It is never too early to work on your personal statement. Starting early can relieve a lot of stress when it comes down to the application cycle. Starting early allows you to have family, friends, and your advisors read it over. Expect there will be many drafts over time. Learn from the experts:

3. Volunteer.

Use your break to dip your toe into a service opportunity. Or research where you’d like to volunteer when you return to campus. Service of some kind is fully integrated into the health care professional’s undergraduate experience. Most applicants have a strong sense of service, of wanting to help others feel better, making health care work better, and, in many cases, giving back to their communities. There are many ways for you to engage in the community and you can design your own service path. Admissions boards value engagement in community service as a way to demonstrate respect toward others with very different life circumstances, empathy, and cultural sensitivity. They want students to demonstrate a desire to help others and sensitivity to others’ needs and feelings. Ideal applicants demonstrate a desire to alleviate others’ distress; recognize and act on his/her responsibilities to society, locally, nationally, and globally. The average medical school applicant has 100 hours of community service when they apply.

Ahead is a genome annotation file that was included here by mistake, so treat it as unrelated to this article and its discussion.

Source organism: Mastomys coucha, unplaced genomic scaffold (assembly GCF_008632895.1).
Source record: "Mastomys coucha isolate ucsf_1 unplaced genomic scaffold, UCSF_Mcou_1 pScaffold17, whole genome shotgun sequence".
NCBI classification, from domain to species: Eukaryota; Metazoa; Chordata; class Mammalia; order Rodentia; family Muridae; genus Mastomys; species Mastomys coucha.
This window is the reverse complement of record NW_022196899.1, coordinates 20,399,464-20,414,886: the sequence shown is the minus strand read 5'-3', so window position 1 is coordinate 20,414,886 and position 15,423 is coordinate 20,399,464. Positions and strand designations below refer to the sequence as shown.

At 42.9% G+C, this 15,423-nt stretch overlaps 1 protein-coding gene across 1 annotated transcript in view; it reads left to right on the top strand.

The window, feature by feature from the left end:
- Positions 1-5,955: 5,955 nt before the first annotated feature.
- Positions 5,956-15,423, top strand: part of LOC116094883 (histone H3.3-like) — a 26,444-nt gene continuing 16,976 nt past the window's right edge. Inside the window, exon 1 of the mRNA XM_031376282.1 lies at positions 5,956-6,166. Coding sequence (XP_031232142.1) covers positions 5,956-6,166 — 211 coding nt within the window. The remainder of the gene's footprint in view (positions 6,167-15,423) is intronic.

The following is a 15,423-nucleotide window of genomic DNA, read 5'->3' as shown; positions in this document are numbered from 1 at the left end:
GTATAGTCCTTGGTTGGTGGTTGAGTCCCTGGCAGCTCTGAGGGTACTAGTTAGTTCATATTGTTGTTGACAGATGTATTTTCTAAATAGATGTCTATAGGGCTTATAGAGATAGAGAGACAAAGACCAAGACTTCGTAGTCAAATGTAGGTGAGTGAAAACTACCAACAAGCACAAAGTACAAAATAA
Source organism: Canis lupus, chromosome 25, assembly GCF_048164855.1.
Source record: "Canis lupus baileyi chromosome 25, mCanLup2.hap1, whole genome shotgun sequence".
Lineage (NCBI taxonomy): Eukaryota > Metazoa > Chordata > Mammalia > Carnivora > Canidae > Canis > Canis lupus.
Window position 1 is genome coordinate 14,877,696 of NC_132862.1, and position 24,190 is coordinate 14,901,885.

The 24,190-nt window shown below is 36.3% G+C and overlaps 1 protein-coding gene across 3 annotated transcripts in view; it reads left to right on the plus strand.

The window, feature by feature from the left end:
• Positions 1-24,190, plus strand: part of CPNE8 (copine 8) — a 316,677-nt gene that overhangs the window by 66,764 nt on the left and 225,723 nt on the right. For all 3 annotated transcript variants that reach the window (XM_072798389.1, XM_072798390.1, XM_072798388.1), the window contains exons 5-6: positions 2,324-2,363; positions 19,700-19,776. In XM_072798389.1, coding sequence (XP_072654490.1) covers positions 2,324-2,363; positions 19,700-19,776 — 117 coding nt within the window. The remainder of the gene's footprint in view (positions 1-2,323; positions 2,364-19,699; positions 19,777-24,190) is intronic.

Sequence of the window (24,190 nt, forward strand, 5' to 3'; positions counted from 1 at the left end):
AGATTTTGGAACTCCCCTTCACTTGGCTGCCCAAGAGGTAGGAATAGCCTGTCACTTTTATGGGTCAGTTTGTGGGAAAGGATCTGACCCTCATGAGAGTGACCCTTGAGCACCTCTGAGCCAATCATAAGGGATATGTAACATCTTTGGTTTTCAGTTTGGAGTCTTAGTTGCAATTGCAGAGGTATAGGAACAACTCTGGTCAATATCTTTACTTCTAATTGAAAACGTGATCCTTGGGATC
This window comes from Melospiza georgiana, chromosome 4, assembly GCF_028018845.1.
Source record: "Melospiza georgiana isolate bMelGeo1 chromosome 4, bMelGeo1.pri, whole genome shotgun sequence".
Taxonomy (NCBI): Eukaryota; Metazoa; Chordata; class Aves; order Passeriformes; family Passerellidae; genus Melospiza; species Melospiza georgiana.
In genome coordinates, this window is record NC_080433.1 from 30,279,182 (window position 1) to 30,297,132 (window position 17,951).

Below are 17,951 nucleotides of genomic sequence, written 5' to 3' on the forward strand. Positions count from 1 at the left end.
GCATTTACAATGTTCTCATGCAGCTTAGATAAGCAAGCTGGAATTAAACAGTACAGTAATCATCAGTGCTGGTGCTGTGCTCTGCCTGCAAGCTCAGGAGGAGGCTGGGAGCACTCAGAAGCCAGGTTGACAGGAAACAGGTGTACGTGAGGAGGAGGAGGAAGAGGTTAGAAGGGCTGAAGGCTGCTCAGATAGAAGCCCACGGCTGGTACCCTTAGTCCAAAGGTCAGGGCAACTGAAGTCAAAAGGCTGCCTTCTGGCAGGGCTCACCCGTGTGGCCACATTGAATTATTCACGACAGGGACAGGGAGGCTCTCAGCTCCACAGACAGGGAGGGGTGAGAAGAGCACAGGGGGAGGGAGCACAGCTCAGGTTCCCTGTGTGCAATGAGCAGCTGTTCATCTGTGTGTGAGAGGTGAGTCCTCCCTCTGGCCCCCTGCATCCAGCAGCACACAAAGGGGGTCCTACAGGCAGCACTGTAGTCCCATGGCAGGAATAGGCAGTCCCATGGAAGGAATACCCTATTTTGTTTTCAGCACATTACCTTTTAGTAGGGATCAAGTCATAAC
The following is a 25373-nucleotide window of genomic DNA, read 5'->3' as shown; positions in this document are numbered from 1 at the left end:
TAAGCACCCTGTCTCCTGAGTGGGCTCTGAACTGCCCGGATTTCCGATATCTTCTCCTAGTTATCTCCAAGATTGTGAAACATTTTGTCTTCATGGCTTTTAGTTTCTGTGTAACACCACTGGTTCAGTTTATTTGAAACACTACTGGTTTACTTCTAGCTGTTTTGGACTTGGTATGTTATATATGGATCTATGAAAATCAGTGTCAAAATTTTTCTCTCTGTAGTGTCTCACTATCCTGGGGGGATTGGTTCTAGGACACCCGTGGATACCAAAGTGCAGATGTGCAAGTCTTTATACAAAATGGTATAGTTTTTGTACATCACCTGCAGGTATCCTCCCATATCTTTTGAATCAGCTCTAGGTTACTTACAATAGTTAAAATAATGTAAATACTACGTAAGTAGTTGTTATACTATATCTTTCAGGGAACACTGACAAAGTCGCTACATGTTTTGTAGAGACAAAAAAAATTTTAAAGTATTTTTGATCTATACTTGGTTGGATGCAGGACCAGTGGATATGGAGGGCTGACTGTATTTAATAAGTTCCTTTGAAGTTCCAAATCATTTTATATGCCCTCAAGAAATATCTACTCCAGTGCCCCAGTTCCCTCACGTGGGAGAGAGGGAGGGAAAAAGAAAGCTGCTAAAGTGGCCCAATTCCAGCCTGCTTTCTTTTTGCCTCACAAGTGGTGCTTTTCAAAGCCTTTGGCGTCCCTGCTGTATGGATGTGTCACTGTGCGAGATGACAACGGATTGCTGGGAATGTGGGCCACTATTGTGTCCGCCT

4. Shadow.

Again, consider using this time to research clinical shadowing experiences. A strong emphasis is placed on your clinical exposure to medicine and patient care, including time spent shadowing, working in clinics, and other patient-care settings. Clinical experience is defined as direct interaction with patients and hands-on involvement in the care of conscious patients in a health care related environment, attending to their health maintenance, progression, or end of life needs. The average applicant has 45-50 hours of patient contact.